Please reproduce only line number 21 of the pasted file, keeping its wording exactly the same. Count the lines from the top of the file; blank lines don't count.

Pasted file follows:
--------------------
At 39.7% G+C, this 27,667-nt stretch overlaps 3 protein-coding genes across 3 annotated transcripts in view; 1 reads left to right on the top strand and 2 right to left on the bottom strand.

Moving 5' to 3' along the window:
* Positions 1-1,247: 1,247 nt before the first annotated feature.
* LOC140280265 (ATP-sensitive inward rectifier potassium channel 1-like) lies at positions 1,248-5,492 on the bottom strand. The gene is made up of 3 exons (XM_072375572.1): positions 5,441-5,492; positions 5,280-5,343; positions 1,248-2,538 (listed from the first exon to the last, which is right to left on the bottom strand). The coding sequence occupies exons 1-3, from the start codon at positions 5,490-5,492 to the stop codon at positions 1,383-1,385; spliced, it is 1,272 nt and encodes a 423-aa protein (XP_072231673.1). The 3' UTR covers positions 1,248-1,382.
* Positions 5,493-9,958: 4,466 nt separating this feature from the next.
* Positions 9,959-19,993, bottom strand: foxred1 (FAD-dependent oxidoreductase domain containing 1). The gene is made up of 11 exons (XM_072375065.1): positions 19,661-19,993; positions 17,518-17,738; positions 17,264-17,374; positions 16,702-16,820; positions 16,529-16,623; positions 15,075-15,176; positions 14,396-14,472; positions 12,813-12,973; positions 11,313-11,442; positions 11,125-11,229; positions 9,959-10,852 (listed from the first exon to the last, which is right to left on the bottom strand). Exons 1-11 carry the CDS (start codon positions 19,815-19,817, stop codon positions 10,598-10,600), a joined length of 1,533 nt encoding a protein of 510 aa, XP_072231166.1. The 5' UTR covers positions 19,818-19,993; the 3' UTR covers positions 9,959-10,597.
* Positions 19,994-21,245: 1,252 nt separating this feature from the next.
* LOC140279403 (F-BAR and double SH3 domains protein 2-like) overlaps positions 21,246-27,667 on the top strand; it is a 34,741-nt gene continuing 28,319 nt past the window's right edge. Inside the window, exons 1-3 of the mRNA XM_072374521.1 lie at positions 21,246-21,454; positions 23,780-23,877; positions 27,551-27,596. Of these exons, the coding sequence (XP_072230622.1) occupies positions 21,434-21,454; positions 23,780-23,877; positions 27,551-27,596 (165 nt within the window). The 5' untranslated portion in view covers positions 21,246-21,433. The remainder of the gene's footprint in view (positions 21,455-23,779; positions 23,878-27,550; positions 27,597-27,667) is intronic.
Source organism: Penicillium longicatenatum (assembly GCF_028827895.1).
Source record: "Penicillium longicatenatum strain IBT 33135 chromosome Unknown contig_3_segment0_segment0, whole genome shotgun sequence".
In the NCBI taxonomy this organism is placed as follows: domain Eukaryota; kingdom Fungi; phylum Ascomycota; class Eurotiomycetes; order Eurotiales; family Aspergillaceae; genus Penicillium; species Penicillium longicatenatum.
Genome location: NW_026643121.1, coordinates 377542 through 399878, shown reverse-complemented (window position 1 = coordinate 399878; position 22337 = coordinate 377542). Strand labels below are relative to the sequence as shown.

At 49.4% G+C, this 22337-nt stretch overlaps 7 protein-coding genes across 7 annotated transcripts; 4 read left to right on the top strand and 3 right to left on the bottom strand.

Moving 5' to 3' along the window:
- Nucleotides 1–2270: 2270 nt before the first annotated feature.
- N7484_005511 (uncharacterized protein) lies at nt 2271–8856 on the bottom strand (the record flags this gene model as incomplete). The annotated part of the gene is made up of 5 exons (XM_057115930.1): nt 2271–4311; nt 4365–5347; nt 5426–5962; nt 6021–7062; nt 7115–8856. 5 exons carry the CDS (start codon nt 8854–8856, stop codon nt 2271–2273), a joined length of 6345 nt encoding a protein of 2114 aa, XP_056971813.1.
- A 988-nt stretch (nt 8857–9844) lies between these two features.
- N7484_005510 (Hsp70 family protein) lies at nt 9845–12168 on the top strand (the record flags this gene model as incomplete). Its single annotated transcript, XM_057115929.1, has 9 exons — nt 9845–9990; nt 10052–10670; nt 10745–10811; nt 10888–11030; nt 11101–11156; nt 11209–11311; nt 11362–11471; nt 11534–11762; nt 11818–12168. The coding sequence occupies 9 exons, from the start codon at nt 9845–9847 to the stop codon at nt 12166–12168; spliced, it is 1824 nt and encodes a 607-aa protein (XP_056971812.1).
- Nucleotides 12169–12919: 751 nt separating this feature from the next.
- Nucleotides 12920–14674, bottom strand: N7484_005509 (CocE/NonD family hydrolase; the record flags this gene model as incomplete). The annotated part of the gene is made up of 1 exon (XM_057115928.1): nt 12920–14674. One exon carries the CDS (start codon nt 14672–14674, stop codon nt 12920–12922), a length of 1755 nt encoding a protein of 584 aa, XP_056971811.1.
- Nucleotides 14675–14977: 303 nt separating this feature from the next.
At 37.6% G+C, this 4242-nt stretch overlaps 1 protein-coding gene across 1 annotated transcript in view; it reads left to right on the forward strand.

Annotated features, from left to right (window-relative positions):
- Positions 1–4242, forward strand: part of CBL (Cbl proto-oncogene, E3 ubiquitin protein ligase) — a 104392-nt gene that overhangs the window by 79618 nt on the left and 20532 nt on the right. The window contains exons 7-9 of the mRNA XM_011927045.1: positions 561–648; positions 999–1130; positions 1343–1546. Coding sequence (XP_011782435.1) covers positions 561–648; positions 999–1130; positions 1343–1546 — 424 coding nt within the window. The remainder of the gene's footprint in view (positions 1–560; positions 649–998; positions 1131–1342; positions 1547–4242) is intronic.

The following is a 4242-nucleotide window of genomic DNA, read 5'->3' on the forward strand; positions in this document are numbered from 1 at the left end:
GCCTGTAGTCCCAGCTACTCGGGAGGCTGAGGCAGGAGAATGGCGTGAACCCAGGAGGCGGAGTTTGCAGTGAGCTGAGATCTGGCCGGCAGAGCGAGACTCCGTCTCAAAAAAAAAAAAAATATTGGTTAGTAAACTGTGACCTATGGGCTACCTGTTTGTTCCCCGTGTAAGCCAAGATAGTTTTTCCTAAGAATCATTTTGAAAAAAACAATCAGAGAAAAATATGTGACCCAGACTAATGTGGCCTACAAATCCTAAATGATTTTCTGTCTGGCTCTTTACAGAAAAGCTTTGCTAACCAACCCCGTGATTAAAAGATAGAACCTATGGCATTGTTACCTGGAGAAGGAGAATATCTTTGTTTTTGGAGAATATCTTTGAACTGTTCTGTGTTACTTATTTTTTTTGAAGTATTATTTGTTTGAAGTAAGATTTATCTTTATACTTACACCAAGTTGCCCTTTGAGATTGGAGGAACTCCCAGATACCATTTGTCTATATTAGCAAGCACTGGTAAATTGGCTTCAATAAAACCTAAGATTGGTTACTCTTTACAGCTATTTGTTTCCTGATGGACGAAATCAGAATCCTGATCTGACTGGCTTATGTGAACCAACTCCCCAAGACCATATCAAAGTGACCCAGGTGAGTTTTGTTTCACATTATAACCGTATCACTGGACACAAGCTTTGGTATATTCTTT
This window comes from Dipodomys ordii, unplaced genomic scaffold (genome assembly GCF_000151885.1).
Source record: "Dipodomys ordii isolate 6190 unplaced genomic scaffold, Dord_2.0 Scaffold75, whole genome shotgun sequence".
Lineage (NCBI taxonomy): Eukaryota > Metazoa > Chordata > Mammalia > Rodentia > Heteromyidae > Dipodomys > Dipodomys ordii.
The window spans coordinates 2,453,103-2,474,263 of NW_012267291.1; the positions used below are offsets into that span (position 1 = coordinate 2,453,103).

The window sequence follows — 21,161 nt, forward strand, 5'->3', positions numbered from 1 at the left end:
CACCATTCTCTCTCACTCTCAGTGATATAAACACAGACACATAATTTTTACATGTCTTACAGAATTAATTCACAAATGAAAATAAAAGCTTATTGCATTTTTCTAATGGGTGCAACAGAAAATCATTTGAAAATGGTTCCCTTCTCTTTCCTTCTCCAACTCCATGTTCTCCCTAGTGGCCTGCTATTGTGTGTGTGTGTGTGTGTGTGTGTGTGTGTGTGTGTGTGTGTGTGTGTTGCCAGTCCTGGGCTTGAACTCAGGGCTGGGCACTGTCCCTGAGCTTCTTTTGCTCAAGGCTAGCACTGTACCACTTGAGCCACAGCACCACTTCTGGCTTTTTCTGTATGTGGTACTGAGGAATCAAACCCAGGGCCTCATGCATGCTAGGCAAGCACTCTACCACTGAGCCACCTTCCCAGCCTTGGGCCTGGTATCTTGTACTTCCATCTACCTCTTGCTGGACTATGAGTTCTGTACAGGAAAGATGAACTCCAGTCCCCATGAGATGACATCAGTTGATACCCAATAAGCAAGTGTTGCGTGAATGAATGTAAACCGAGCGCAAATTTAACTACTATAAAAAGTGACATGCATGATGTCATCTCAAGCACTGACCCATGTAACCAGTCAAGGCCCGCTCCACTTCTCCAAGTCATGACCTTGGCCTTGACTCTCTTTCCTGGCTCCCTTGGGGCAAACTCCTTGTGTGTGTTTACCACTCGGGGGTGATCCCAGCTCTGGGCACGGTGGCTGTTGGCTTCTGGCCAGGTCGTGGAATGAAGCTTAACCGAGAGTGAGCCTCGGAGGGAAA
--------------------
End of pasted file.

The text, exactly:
- Nucleotides 14675–14977: 303 nt separating this feature from the next.